While that is certainly true for polished, there is a sense that the rough market has other ‎factors to consider. Applications for goods in the next intention to offer (ITO) cycle, that ‎begins on April 1, 2013, is one such factor. This week’s announcement by De Beers that ‎its non-sightholder auction clients can apply to receive a sight in the next ITO is another. ‎

The announcement serves as a reminder to sightholders that their supply is not as secure ‎as they thought. They will have to consider their 2013 ITO’s as they buy expensive De ‎Beers rough over the next three months. ‎

Rough prices remain sightholders’ primary concern with De Beers goods currently said to ‎be about 10 percent above the rest of the market. Speculation that De Beers is mulling a ‎January or February price increase was therefore understandably met with unease. But ‎sightholders, still struggling to profit from manufacturing, will be loath to reject over-priced ‎goods while their future supply is being considered.  ‎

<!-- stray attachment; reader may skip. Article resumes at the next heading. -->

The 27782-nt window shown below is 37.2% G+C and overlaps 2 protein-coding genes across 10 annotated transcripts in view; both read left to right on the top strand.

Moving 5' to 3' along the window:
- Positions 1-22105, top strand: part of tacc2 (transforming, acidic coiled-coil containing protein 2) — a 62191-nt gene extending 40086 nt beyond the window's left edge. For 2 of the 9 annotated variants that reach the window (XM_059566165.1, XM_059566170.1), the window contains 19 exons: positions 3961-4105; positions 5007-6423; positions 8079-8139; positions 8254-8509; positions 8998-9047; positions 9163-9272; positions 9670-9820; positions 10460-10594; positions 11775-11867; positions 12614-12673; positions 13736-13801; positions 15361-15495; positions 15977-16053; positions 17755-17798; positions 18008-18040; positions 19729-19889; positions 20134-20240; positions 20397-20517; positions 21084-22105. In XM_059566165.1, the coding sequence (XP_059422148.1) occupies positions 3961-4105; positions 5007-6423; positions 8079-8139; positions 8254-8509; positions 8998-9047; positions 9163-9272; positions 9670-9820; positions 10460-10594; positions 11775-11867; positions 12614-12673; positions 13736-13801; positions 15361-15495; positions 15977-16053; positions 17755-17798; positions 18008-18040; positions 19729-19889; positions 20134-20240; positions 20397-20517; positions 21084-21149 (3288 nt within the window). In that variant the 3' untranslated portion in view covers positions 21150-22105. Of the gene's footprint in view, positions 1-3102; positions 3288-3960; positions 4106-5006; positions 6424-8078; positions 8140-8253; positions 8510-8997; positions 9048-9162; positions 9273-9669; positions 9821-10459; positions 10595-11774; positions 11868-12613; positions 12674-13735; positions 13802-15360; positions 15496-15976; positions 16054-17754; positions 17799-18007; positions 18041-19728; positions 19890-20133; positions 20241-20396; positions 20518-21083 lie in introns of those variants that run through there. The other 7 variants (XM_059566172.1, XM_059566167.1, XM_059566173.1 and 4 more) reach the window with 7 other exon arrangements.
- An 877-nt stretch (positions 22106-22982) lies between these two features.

The past year has been especially tough for manufacturers as they have consistently ‎bemoaned weak polished demand, high rough prices relative to polished, consequent low ‎profit margins, if any at all, and often grudgingly accepted their contracted supply. ‎Thankfully, sometimes they did not, forcing De Beers and ALROSA to “allow” them to ‎defer their sight allocations in the second half of the year. Ultimately, market forces ‎enabled a rough price downward correction during the third quarter. ‎

But those rejections may yet come back to haunt sightholders in the next ITO cycle, that ‎begins on April 1, 2013. De Beers spokespersons told Rapaport News that the company ‎has the contractual right not to re-offer a particular box within an ITO if a sightholder has ‎demonstrated no, or very limited, demand for that box over the course of ‎a selling period. ‎De Beers also has the right to terminate a supplier of choice (SoC) contract if a ‎sightholder has ‎demonstrated little or no demand for any of its ITO goods during a selling ‎period, the spokesperson explained.  ‎